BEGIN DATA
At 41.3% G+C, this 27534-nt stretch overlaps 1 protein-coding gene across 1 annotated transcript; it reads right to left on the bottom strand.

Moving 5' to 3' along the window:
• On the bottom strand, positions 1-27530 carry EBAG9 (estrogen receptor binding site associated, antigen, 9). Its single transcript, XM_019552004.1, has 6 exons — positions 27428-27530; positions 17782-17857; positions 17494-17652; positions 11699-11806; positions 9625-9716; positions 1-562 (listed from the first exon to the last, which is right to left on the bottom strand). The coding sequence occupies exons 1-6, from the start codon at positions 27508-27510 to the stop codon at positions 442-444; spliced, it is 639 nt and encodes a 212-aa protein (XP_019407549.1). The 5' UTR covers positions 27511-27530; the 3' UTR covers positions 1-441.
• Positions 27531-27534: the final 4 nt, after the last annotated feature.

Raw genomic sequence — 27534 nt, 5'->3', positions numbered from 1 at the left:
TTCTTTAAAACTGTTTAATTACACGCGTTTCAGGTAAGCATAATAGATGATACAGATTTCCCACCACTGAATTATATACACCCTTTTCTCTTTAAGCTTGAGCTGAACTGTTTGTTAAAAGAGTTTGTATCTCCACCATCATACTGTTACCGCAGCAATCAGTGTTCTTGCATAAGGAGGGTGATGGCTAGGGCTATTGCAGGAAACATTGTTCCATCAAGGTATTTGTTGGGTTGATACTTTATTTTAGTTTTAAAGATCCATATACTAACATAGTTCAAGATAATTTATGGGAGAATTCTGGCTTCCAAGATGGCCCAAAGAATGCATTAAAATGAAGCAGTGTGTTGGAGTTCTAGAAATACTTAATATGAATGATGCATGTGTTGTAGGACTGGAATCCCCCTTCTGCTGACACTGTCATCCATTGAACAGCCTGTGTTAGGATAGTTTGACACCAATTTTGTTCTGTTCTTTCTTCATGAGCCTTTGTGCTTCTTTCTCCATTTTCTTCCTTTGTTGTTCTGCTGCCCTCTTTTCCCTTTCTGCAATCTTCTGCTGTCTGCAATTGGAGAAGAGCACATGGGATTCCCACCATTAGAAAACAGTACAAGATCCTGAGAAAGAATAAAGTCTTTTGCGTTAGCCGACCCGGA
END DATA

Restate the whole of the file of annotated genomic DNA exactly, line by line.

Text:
At 41.3% G+C, this 27534-nt stretch overlaps 1 protein-coding gene across 1 annotated transcript; it reads right to left on the bottom strand.

Moving 5' to 3' along the window:
• On the bottom strand, positions 1-27530 carry EBAG9 (estrogen receptor binding site associated, antigen, 9). Its single transcript, XM_019552004.1, has 6 exons — positions 27428-27530; positions 17782-17857; positions 17494-17652; positions 11699-11806; positions 9625-9716; positions 1-562 (listed from the first exon to the last, which is right to left on the bottom strand). The coding sequence occupies exons 1-6, from the start codon at positions 27508-27510 to the stop codon at positions 442-444; spliced, it is 639 nt and encodes a 212-aa protein (XP_019407549.1). The 5' UTR covers positions 27511-27530; the 3' UTR covers positions 1-441.
• Positions 27531-27534: the final 4 nt, after the last annotated feature.

Raw genomic sequence — 27534 nt, 5'->3', positions numbered from 1 at the left:
TTCTTTAAAACTGTTTAATTACACGCGTTTCAGGTAAGCATAATAGATGATACAGATTTCCCACCACTGAATTATATACACCCTTTTCTCTTTAAGCTTGAGCTGAACTGTTTGTTAAAAGAGTTTGTATCTCCACCATCATACTGTTACCGCAGCAATCAGTGTTCTTGCATAAGGAGGGTGATGGCTAGGGCTATTGCAGGAAACATTGTTCCATCAAGGTATTTGTTGGGTTGATACTTTATTTTAGTTTTAAAGATCCATATACTAACATAGTTCAAGATAATTTATGGGAGAATTCTGGCTTCCAAGATGGCCCAAAGAATGCATTAAAATGAAGCAGTGTGTTGGAGTTCTAGAAATACTTAATATGAATGATGCATGTGTTGTAGGACTGGAATCCCCCTTCTGCTGACACTGTCATCCATTGAACAGCCTGTGTTAGGATAGTTTGACACCAATTTTGTTCTGTTCTTTCTTCATGAGCCTTTGTGCTTCTTTCTCCATTTTCTTCCTTTGTTGTTCTGCTGCCCTCTTTTCCCTTTCTGCAATCTTCTGCTGTCTGCAATTGGAGAAGAGCACATGGGATTCCCACCATTAGAAAACAGTACAAGATCCTGAGAAAGAATAAAGTCTTTTGCGTTAGCCGACCCGGA